Mosaic Theory for Stock Picks (Part 1)

Labels can be misleading. The Mosaic Theory, for example, raises specters of bureaucrats and stock analysts putting discrete information together, in order to discern important trends. The matter has been mixed with notions of withholding information from the public, and of presenting unsupported conclusions as well. All this is a pity because the Mosaic Theory can also be another term for Environment Scanning, a process which is integral to Strategic Planning. There is certainly nothing illegal about using the Mosaic Theory, whether under this name or another label, to make top stock picks for your own portfolio!

Not everything about company stocks happens exactly at the end of quarters. There could be extremely significant developments that will eventually affect stock price that executives have no occasion to announce or to explain immediately on occurrence. Batches of a product may fail. Market share may be lost due to a stock-out. Trade unions may decide on disruptive action. Competitors may talk of merging. Investors, especially small ones, will know about these events well after the first stirrings. However, the clever investor can sense straws in the wind long before a storm. This is how the Mosaic Theory can deliver value on a stock market floor.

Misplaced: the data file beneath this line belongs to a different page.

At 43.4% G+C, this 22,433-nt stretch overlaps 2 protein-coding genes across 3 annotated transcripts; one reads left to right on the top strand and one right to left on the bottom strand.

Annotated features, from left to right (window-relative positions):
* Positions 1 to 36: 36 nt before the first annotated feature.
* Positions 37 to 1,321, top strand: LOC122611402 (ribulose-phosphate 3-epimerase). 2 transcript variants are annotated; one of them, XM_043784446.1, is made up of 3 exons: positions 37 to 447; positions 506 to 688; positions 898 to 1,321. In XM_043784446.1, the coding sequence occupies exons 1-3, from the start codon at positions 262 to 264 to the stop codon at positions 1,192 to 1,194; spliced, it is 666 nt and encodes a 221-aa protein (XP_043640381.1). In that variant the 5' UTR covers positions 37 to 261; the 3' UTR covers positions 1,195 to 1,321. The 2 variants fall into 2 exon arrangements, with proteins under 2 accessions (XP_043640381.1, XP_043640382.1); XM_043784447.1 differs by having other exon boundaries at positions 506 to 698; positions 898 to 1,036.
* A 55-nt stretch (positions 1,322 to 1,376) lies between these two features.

Generic Pieces of the Stock Price Puzzle

There are a large number of innocuous pieces of information that we come across in our daily lives, which may have values as hints of how stocks will fare in the future. Some of these are external to the immediate environment in which an individual company functions, while others may occur deep inside shop floors, or even at distant locations. Rising inflation tends to reduce spending on goods and services that depend on disposable incomes. Depreciation of a home currency can drive an import-based business on to the street, while the reverse is true of exporters in an economy that uses appreciating currency. Patients may display adverse side-effects to new drugs in clinical trials, throwing a pharmaceutical company’s stocks in to later disarray. You and I routinely switch brands because we are unhappy with price increases. The Internet has changed the way Presidential campaigns are run, and the effects of this on some business sectors are unknown as yet.

Events within a company may be even more difficult for investors to detect than market place changes. Most of these involve people, including changes and separations at all levels of hierarchy. There are long gaps between actual employee turnover, and individual decisions to leave. Only a handful of professionals continue to perform diligently even after they have decided to leave a company. Blue collar workers make very gradual changes to sap productivity, and disruptive action is like a volcano, simmering indefinitely before final eruption.

Mosaic Theory for Stock Picks (Part 2)